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Whisgills, long cairn and standing stones 2230m west of

A Scheduled Monument in Hawick and Hermitage, Scottish Borders

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Coordinates

Latitude: 55.1461 / 55°8'46"N

Longitude: -2.8958 / 2°53'44"W

OS Eastings: 343000

OS Northings: 583899

OS Grid: NY430838

Mapcode National: GBR 886Y.V1

Mapcode Global: WH7YR.HX88

Entry Name: Whisgills, long cairn and standing stones 2230m W of

Scheduled Date: 29 July 1987

Last Amended: 23 January 2008

Source: Historic Environment Scotland

Source ID: SM4434

Schedule Class: Cultural

Category: Prehistoric ritual and funerary: long cairn

Location: Canonbie

County: Scottish Borders

Electoral Ward: Hawick and Hermitage

Traditional County: Dumfriesshire

Description

The monument comprises a long cairn of Neolithic date (about 4000-2000 BC), visible as series of partially grass- and heather-covered stony mounds, and two standing stones of Neolithic or Bronze-Age date. It lies on a prominent ridge at about 300m above sea level, in a partially-ploughed clearing within a conifer plantation on the S flank of Tinnis Hill. The monument was first scheduled in 1987 but an inadequate area was included to protect all of the archaeological remains; the present rescheduling rectifies this.

The long cairn measures about 75m in overall length. It was recorded in the Old Statistical Account of 1791-9 as a continuous mound of stone but has suffered robbing since that date and is now visible as three discrete stony mounds aligned from WNW to ESE. The W part of the cairn measures about 35m long by up to about 10m wide. At its W end are the remains of a facade and burial chamber. The passage into the burial chamber is defined by six edge-set stone slabs (orthostats). There is a gap of some 15m between the W mound and the central mound, which measures about 10m long by about 6m wide.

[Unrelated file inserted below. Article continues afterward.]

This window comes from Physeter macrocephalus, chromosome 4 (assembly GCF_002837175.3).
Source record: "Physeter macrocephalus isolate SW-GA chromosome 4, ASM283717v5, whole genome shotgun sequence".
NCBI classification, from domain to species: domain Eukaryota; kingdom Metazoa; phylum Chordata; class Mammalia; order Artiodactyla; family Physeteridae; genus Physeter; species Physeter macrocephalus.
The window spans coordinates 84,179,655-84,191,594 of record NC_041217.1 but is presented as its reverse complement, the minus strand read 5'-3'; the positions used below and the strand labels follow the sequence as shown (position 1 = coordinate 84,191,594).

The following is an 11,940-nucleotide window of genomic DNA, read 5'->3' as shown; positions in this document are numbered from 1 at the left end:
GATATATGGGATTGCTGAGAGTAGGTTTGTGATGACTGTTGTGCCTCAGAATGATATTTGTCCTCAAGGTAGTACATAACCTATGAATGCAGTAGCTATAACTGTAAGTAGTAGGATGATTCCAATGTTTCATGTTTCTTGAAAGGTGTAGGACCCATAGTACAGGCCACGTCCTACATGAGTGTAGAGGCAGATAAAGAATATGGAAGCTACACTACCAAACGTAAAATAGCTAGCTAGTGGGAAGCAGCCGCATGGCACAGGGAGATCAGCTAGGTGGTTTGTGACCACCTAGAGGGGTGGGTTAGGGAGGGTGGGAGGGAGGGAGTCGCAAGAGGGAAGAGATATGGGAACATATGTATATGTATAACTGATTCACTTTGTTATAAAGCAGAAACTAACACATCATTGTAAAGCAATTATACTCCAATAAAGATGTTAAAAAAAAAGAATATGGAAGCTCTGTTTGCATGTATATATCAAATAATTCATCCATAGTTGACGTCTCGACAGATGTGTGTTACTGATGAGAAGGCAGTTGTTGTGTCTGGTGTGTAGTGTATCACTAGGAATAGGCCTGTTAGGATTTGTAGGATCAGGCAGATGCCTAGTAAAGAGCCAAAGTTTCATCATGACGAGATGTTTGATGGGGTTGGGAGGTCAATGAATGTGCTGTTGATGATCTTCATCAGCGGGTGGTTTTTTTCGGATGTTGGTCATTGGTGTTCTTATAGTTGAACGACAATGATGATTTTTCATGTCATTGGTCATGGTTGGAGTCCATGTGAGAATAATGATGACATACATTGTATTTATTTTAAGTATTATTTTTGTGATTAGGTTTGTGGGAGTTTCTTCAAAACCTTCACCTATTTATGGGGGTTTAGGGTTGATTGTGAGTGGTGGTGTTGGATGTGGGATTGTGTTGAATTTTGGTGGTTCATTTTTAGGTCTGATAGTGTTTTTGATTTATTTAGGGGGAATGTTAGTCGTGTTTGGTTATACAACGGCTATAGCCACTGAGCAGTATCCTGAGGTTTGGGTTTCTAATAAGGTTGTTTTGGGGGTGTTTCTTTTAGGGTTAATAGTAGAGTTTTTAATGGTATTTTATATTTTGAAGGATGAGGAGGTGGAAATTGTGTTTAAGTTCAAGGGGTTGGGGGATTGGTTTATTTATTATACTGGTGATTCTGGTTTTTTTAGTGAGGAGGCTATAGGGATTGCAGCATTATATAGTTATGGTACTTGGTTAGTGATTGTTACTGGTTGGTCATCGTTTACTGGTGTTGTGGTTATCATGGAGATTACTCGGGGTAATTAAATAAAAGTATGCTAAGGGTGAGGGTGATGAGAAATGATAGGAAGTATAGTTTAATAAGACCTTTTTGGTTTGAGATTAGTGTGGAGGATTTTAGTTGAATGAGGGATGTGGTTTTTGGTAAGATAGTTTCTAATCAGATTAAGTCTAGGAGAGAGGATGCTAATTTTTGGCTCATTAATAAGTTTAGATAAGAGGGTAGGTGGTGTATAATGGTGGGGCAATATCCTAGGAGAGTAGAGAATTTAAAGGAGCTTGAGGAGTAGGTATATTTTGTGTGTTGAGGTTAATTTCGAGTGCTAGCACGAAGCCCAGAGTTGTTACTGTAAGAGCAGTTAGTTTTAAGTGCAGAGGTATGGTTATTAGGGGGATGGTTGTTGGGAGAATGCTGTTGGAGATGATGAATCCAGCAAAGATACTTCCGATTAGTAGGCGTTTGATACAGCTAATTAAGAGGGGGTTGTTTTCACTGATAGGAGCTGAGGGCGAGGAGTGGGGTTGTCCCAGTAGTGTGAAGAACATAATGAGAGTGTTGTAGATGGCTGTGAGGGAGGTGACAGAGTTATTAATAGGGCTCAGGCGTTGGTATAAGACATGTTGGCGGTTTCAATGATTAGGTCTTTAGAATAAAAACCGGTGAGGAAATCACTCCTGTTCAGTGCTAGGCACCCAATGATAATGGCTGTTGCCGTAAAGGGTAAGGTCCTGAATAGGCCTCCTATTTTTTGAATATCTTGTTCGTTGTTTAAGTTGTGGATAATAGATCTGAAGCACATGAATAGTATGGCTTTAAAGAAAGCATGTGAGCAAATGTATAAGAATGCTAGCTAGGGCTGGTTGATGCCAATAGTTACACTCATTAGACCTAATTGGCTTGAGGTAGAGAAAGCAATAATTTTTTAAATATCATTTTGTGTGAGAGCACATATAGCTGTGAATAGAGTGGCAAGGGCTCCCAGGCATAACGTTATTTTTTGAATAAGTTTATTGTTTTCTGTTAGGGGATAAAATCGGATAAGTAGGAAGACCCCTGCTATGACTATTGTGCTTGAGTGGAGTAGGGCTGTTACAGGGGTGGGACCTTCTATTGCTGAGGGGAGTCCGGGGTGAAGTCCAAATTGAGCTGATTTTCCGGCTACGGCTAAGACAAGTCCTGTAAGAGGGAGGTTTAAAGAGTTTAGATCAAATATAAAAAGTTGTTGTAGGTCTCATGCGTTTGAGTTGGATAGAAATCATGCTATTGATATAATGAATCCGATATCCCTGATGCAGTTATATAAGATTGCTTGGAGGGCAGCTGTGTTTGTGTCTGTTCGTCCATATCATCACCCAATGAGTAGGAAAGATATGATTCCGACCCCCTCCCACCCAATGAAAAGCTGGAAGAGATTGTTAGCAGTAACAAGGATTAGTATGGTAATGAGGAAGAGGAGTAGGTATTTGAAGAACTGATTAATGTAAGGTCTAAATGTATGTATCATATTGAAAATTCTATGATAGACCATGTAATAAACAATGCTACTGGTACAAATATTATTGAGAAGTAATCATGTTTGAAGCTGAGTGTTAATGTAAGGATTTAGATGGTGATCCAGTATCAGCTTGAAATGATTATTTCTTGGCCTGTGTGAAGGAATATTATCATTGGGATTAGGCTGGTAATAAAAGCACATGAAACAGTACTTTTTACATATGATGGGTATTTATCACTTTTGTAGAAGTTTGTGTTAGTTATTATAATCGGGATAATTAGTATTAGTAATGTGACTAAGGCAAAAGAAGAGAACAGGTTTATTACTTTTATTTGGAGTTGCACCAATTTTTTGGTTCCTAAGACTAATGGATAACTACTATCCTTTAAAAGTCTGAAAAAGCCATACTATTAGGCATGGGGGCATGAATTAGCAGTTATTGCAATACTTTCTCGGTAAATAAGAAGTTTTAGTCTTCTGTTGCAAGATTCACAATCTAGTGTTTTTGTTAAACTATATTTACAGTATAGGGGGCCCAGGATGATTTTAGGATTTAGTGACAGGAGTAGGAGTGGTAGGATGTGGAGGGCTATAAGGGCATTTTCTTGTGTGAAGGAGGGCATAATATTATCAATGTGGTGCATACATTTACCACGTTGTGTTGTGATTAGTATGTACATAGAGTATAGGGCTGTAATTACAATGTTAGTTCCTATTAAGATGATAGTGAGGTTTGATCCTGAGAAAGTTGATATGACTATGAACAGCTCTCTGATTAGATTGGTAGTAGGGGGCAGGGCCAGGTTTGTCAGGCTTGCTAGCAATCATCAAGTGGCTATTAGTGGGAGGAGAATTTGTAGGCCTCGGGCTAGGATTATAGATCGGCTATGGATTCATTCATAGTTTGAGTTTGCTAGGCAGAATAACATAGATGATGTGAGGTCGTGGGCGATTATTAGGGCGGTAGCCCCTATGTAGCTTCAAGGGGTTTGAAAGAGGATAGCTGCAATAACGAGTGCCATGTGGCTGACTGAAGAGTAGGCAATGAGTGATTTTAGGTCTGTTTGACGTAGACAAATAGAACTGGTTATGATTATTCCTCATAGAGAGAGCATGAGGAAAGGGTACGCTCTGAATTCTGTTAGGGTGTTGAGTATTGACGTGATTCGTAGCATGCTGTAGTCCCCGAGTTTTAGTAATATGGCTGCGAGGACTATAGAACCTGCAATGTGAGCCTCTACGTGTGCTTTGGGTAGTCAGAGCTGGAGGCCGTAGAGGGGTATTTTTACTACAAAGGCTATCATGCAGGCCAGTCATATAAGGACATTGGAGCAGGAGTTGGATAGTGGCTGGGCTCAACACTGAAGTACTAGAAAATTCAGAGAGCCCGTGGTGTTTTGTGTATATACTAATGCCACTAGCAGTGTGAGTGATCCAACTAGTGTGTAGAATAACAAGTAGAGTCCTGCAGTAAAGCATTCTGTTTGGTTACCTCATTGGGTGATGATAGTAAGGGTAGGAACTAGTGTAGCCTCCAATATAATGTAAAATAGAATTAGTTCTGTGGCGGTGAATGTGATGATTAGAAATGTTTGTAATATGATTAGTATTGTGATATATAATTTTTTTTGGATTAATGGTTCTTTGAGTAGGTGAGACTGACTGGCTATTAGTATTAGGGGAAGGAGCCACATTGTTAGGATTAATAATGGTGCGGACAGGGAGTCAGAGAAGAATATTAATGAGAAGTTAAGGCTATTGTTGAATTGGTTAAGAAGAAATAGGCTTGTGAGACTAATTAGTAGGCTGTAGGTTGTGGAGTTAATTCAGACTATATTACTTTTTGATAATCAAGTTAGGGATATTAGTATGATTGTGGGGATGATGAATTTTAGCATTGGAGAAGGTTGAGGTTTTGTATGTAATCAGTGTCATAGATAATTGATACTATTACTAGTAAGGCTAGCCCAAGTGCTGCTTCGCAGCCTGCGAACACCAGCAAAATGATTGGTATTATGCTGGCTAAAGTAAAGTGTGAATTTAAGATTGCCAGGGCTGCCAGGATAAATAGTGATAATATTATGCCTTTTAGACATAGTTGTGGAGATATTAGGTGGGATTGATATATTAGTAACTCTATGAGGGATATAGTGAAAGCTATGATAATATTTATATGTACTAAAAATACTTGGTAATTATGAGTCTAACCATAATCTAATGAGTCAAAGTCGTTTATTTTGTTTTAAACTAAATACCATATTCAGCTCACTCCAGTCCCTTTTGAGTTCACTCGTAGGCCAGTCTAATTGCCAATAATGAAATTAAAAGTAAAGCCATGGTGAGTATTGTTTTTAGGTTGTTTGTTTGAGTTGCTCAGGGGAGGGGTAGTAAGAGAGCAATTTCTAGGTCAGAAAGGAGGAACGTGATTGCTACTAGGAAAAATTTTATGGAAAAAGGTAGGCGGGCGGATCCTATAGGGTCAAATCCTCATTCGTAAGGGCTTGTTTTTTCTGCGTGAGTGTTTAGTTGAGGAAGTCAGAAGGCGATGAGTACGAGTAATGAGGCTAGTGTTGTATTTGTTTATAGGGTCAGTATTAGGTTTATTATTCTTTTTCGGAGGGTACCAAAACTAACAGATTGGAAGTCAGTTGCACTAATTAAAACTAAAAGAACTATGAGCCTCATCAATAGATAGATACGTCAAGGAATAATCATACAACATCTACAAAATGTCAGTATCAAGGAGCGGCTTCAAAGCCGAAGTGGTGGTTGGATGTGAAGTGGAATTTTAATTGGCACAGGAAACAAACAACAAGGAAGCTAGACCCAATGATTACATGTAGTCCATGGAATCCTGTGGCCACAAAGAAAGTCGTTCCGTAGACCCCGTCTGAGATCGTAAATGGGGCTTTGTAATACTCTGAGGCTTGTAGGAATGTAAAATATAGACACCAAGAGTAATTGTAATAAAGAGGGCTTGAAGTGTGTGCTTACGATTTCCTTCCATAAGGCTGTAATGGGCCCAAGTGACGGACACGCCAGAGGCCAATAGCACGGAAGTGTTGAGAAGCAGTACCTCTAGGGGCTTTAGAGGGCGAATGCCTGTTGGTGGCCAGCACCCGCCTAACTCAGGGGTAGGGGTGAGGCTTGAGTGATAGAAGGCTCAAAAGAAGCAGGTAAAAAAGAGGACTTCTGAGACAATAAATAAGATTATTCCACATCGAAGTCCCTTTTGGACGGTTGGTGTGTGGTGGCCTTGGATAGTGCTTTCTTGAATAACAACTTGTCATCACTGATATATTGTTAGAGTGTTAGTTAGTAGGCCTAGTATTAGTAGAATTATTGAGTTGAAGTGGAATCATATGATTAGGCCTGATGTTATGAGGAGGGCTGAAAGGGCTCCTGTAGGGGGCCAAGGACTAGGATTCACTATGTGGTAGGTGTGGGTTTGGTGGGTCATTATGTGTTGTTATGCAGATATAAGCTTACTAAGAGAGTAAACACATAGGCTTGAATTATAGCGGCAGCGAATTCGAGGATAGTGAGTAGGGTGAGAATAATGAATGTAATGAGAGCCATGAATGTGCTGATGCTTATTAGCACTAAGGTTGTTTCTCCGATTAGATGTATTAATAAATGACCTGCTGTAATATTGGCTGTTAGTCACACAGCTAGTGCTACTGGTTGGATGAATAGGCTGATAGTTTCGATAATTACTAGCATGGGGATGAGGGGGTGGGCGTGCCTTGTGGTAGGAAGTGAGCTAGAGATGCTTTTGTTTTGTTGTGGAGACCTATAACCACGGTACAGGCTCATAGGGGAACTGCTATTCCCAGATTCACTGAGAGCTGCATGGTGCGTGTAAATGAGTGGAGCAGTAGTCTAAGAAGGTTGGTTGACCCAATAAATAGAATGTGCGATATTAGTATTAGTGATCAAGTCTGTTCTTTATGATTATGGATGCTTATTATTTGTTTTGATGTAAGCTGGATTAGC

The E mound lies about 3m to the E of the central mound and measures about 8m long by about 7m wide. Two large edge-set stones in this E mound may mark the location of a second burial chamber. There are two standing stones to the E of the cairn. The first stands about 45m SE of the E end of the cairn and measures about 1.7m high by 1.2m wide and 0.6m thick. It leans to the north. The second standing stone lies about 40m to the north of the first. It has fallen over since 1981 and now lies flush with the ground surface, but it formerly stood about 1.4m high.

The facade and chamber in the long cairn are a characteristic feature of Clyde-type cairns, a construction form common to Argyll and SW Scotland. As with this cairn, a characteristic feature of Clyde-type cairns is a central burial chamber of drystone construction entered by a passageway from a facade at the broader end of the cairn. Some Clyde-type cairns possess secondary burial chambers opening from the narrow end of the cairn or from its sides.

The area to be scheduled is irregular on plan, to include the remains described and an area around within which evidence relating to their construction and use may survive.

Source: Historic Environment Scotland

Statement of Scheduling

The monument is of national importance because it has an inherent potential to make a significant addition to the understanding of the past, in particular to the understanding of burial, ritual and social practices during the Neolithic period. It has the potential to answer questions about how prehistoric populations lived and interacted with the world and the surrounding peoples, and the natural environment within which they lived.

This potential is enhanced by its complexity and place within a wider group of architecturally similar sites. Occupying a prominent position, it would have been visible from a wide area of the prehistoric landscape in which people conducted their day-to-day activities.

Source: Historic Environment Scotland

Sources

Bibliography

RCAHMS records the monument as NY48SW 1 and NY48SW 7.

References:

Henshall A S 1972, The Chambered Tombs of Scotland, 2, Edinburgh, 420-2, No. DMF 4.

OSA 1791-9, The Statistical Account of Scotland, drawn up from the Communications of the Ministers of the Different Parishes, Sinclair, J (Sir), Edinburgh, Vol. 16, 85.

RCAHMS 1997, Eastern Dumfriesshire: An Archaeological Landscape, Edinburgh, 100, 102-4, 294, No. 433.

Source: Historic Environment Scotland

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